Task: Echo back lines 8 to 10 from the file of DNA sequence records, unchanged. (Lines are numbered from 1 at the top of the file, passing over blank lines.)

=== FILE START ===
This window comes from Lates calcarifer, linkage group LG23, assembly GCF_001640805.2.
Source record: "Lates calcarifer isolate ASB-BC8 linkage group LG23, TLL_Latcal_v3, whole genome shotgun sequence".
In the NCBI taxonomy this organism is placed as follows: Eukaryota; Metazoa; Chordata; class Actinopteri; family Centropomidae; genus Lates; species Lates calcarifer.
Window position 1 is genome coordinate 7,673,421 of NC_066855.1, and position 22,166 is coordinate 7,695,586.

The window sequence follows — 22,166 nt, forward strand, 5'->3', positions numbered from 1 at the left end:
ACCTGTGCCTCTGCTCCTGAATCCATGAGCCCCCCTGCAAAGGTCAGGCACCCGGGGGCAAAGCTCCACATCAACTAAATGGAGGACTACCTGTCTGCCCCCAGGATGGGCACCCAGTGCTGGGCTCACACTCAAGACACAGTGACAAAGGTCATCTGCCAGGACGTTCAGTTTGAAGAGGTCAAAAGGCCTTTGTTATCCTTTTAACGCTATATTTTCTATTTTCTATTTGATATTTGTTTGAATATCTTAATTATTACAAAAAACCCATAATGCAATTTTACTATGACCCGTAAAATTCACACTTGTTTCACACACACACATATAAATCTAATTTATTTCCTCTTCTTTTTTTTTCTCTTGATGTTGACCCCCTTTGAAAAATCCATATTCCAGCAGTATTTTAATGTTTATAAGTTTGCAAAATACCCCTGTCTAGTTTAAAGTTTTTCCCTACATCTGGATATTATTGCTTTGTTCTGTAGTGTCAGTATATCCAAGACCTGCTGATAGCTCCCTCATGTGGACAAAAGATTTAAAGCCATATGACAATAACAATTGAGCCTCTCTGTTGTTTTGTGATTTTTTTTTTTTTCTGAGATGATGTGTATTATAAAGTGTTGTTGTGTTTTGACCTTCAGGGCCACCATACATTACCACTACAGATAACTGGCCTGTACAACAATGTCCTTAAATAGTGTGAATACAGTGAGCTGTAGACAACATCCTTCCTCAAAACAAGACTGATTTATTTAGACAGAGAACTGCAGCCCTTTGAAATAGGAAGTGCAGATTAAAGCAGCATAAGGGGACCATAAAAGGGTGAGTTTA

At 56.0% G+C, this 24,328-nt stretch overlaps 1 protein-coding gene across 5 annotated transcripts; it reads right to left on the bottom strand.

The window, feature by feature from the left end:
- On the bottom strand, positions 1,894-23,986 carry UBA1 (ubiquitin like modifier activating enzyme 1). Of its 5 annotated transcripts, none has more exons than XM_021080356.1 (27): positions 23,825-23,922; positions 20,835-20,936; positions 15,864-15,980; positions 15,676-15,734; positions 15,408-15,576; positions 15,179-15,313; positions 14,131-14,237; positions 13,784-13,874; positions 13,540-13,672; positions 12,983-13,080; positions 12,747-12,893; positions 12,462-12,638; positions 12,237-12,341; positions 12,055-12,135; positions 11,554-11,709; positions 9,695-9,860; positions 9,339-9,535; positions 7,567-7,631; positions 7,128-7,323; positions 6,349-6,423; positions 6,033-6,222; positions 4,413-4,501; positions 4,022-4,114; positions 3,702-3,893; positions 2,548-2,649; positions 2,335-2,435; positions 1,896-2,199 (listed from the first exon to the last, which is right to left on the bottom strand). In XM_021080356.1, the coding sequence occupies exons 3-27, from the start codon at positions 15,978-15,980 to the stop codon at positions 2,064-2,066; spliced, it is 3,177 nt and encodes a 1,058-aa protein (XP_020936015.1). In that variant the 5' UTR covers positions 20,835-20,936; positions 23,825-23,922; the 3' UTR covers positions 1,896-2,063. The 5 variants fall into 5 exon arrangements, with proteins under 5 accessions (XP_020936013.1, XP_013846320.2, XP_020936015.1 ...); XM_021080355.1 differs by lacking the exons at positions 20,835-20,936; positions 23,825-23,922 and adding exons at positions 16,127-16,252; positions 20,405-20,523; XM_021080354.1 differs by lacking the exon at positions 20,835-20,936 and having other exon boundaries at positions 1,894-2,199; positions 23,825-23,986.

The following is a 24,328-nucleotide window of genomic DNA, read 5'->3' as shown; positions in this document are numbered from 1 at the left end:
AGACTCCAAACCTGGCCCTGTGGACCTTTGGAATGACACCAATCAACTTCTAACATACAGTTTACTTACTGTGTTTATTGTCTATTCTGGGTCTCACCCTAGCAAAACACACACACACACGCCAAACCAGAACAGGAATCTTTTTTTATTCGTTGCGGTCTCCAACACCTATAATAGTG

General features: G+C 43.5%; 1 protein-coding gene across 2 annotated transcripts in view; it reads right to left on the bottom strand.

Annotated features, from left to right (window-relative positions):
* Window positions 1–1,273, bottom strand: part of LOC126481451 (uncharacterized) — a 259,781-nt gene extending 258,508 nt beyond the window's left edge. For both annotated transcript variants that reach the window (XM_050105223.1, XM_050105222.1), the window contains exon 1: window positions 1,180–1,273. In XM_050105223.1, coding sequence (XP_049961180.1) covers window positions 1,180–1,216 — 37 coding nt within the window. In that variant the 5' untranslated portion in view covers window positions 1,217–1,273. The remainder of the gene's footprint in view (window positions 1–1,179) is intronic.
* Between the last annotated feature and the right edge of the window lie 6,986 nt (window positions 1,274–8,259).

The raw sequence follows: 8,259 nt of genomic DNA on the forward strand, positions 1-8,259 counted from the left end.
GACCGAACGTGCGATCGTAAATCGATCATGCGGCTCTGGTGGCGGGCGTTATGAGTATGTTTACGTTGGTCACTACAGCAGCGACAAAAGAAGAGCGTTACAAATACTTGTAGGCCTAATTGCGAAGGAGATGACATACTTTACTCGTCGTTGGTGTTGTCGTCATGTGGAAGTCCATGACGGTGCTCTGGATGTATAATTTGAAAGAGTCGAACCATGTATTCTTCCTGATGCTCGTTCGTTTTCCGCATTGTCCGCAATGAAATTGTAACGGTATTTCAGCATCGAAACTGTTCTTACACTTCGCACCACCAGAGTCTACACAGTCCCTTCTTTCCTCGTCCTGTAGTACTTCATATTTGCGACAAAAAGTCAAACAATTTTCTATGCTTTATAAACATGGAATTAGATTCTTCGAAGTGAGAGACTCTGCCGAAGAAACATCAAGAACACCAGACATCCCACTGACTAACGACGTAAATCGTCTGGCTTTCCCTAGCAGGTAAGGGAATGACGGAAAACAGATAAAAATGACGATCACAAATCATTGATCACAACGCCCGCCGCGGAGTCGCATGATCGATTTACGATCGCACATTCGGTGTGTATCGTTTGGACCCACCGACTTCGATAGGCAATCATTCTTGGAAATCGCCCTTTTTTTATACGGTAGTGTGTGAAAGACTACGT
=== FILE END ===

The window, feature by feature from the left end:
- On the bottom strand, positions 1,894-23,986 carry UBA1 (ubiquitin like modifier activating enzyme 1). Of its 5 annotated transcripts, none has more exons than XM_021080356.1 (27): positions 23,825-23,922; positions 20,835-20,936; positions 15,864-15,980; positions 15,676-15,734; positions 15,408-15,576; positions 15,179-15,313; positions 14,131-14,237; positions 13,784-13,874; positions 13,540-13,672; positions 12,983-13,080; positions 12,747-12,893; positions 12,462-12,638; positions 12,237-12,341; positions 12,055-12,135; positions 11,554-11,709; positions 9,695-9,860; positions 9,339-9,535; positions 7,567-7,631; positions 7,128-7,323; positions 6,349-6,423; positions 6,033-6,222; positions 4,413-4,501; positions 4,022-4,114; positions 3,702-3,893; positions 2,548-2,649; positions 2,335-2,435; positions 1,896-2,199 (listed from the first exon to the last, which is right to left on the bottom strand). In XM_021080356.1, the coding sequence occupies exons 3-27, from the start codon at positions 15,978-15,980 to the stop codon at positions 2,064-2,066; spliced, it is 3,177 nt and encodes a 1,058-aa protein (XP_020936015.1). In that variant the 5' UTR covers positions 20,835-20,936; positions 23,825-23,922; the 3' UTR covers positions 1,896-2,063. The 5 variants fall into 5 exon arrangements, with proteins under 5 accessions (XP_020936013.1, XP_013846320.2, XP_020936015.1 ...); XM_021080355.1 differs by lacking the exons at positions 20,835-20,936; positions 23,825-23,922 and adding exons at positions 16,127-16,252; positions 20,405-20,523; XM_021080354.1 differs by lacking the exon at positions 20,835-20,936 and having other exon boundaries at positions 1,894-2,199; positions 23,825-23,986.

The following is a 24,328-nucleotide window of genomic DNA, read 5'->3' as shown; positions in this document are numbered from 1 at the left end: